I’m no coach or master tactician. I simply watch other teams. When they gain possession, the top teams in this country do not push one or two men forward straight away. Rather, they begin their runs from a deeper position. The best aim for the gaps that appear in front of them. They don’t wait to be picked up by the defenders, they make it difficult for their markers to predict where they will go. Coming from deeper, attackers can come short, move across the pitch, run into channels, have the ball played to feet or into the space ahead of them. That’s five options right there, without the inclusion of passes from a wide man going to the byline. Normally we have one at our disposal.
Also, our style means it’s hard for midfielders to push on past the strikers. This is a powerful weapon against packed defences but if they have so little space with which to work – if the strikers are hanging around the edge of the box then they have only the narrow strip between the back four and an onrushing keeper – there’s no margin for error with the final ball.
Against Wigan, Wolves and WH, we made it too easy for our opponents. We’ve played like this all season and, more tellingly, last season as well. Versus Wolves we brought on attacking players who just joined the line dancing 18 yards out, rather than trying to move around, take defenders out of their comfort zone, to make space.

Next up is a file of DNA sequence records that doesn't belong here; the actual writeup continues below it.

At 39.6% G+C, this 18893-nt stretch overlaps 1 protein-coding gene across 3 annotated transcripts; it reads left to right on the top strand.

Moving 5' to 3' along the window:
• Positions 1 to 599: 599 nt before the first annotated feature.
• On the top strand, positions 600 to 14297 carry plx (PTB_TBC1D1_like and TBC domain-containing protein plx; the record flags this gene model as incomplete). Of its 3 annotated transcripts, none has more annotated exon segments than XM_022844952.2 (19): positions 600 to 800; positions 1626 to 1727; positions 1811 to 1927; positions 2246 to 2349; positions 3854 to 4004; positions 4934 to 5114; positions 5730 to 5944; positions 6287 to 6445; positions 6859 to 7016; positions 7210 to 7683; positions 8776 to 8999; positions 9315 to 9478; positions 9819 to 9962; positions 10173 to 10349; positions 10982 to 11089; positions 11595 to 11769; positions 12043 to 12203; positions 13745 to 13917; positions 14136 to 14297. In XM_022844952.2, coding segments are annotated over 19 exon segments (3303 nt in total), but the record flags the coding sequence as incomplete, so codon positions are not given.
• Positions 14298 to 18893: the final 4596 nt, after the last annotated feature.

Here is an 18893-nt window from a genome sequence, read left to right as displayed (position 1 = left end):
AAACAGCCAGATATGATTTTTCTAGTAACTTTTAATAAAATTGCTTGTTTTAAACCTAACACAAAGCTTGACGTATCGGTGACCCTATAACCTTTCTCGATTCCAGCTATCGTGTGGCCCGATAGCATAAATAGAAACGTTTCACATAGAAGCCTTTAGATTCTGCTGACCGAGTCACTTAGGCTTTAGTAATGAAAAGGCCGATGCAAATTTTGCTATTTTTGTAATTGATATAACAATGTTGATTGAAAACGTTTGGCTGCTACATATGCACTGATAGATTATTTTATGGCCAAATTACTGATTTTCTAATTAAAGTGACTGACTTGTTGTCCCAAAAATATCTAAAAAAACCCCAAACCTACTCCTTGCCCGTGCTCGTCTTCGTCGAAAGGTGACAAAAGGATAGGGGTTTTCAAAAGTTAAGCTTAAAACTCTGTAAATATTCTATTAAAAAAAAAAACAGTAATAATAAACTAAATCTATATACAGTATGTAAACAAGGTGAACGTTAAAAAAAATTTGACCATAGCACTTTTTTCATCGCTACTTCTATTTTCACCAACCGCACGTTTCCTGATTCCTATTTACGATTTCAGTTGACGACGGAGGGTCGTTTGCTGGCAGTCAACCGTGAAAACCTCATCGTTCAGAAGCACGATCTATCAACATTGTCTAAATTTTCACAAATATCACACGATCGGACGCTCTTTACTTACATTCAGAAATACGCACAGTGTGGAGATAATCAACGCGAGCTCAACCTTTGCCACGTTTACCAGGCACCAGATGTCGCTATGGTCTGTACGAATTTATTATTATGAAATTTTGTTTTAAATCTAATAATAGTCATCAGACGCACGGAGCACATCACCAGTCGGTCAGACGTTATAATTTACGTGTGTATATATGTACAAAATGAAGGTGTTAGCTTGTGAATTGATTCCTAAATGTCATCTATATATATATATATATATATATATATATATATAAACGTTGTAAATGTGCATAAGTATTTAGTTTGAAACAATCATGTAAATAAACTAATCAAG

In VDV we have a top class midfielder. He’s so shrewd with his movement and his ability to move the ball on quickly is remarkable. Good control, looks up, one touch and it’s gone. On Saturday and against Wolves, so often that quick ball went in Crouch’s direction. I think he’s been told to do that and it’s wrong. That’s not the best use of his massive talent.
Moreover, even if that is the tactic, leaving Crouch or Pav isolated renders it worthless. There aren’t enough players in the box to pick up on a header or knock-down. We have too many hanging around, instead we need strikers and midfielders to bomb on, hell for leather, get in there because that’s where the chances are.
Defoe looked sharp this year and his injury is a great loss. He’s been looking to shoot early, the old striker’s dictum of getting it on target, and it will be effective over the course of a season. Whatever my tactical rant, the fact is that we have missed a hell of a lot of good chances so far. Huddlestone on Saturday did just what I have been asking for, pushed on past the striker, made space, and missed.
Enough. Nothing about Corluka having all the spring of a tangled Slinky. Or Bale and Hud looking lost. Or Lennon and Keane struggling to find form. Maybe a word of gratitude to Cudicini for his saves. Spurs fans are often accused of having unrealistically high expectations, but the fact is, we have not progressed this season. I’m prepared to swallow the pain of a defence decimated by injury but not a fundamental flaw in the way Redknapp sets up the team and wastes the talent at his disposal.
To be fair, we have not had the full squad available and he’s not had the chance to work out how to play both VDV and Modric. However, pre-season fears that our strikers will not be able to score consistently against the best defences have proved to be accurate. Make that, average defences as well.